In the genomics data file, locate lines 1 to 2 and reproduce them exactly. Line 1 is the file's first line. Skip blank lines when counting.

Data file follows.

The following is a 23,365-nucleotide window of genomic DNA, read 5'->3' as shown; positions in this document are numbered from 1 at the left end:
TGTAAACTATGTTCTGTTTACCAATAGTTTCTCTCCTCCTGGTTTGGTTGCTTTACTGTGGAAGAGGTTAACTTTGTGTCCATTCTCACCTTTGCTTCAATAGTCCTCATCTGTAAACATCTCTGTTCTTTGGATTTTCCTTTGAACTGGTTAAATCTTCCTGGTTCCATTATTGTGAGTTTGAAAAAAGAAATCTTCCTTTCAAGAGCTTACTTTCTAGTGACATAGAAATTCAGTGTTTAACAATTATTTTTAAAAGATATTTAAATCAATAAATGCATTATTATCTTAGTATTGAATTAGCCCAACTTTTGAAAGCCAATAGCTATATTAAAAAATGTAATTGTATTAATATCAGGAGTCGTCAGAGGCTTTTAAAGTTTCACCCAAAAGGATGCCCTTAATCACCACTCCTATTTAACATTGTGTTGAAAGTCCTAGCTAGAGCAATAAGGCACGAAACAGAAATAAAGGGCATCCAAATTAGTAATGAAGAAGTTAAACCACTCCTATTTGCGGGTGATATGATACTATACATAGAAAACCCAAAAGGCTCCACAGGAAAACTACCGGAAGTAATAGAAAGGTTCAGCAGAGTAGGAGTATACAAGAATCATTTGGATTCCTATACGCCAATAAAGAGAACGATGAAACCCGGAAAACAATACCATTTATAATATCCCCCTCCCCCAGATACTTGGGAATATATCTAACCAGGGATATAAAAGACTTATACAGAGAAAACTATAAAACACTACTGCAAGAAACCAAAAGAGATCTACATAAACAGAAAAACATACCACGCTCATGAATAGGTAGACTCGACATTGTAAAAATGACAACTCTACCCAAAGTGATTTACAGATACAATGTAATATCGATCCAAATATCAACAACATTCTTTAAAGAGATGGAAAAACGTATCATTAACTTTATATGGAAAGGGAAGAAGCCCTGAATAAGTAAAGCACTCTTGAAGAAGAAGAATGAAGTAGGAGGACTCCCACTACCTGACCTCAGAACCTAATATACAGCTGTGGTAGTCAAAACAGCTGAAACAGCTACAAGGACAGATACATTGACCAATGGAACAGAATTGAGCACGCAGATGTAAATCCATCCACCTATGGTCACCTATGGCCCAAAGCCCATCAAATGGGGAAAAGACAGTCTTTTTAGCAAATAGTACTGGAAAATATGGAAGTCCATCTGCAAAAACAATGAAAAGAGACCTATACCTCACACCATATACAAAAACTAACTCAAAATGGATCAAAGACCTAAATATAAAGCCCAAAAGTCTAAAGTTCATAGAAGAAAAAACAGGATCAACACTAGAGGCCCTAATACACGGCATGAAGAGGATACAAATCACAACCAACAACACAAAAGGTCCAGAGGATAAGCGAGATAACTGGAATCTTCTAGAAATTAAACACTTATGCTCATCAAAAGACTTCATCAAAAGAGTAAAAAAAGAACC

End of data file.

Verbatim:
The following is a 23,365-nucleotide window of genomic DNA, read 5'->3' as shown; positions in this document are numbered from 1 at the left end:
TGTAAACTATGTTCTGTTTACCAATAGTTTCTCTCCTCCTGGTTTGGTTGCTTTACTGTGGAAGAGGTTAACTTTGTGTCCATTCTCACCTTTGCTTCAATAGTCCTCATCTGTAAACATCTCTGTTCTTTGGATTTTCCTTTGAACTGGTTAAATCTTCCTGGTTCCATTATTGTGAGTTTGAAAAAAGAAATCTTCCTTTCAAGAGCTTACTTTCTAGTGACATAGAAATTCAGTGTTTAACAATTATTTTTAAAAGATATTTAAATCAATAAATGCATTATTATCTTAGTATTGAATTAGCCCAACTTTTGAAAGCCAATAGCTATATTAAAAAATGTAATTGTATTAATATCAGGAGTCGTCAGAGGCTTTTAAAGTTTCACCCAAAAGGATGCCCTTAATCACCACTCCTATTTAACATTGTGTTGAAAGTCCTAGCTAGAGCAATAAGGCACGAAACAGAAATAAAGGGCATCCAAATTAGTAATGAAGAAGTTAAACCACTCCTATTTGCGGGTGATATGATACTATACATAGAAAACCCAAAAGGCTCCACAGGAAAACTACCGGAAGTAATAGAAAGGTTCAGCAGAGTAGGAGTATACAAGAATCATTTGGATTCCTATACGCCAATAAAGAGAACGATGAAACCCGGAAAACAATACCATTTATAATATCCCCCTCCCCCAGATACTTGGGAATATATCTAACCAGGGATATAAAAGACTTATACAGAGAAAACTATAAAACACTACTGCAAGAAACCAAAAGAGATCTACATAAACAGAAAAACATACCACGCTCATGAATAGGTAGACTCGACATTGTAAAAATGACAACTCTACCCAAAGTGATTTACAGATACAATGTAATATCGATCCAAATATCAACAACATTCTTTAAAGAGATGGAAAAACGTATCATTAACTTTATATGGAAAGGGAAGAAGCCCTGAATAAGTAAAGCACTCTTGAAGAAGAAGAATGAAGTAGGAGGACTCCCACTACCTGACCTCAGAACCTAATATACAGCTGTGGTAGTCAAAACAGCTGAAACAGCTACAAGGACAGATACATTGACCAATGGAACAGAATTGAGCACGCAGATGTAAATCCATCCACCTATGGTCACCTATGGCCCAAAGCCCATCAAATGGGGAAAAGACAGTCTTTTTAGCAAATAGTACTGGAAAATATGGAAGTCCATCTGCAAAAACAATGAAAAGAGACCTATACCTCACACCATATACAAAAACTAACTCAAAATGGATCAAAGACCTAAATATAAAGCCCAAAAGTCTAAAGTTCATAGAAGAAAAAACAGGATCAACACTAGAGGCCCTAATACACGGCATGAAGAGGATACAAATCACAACCAACAACACAAAAGGTCCAGAGGATAAGCGAGATAACTGGAATCTTCTAGAAATTAAACACTTATGCTCATCAAAAGACTTCATCAAAAGAGTAAAAAAAGAACC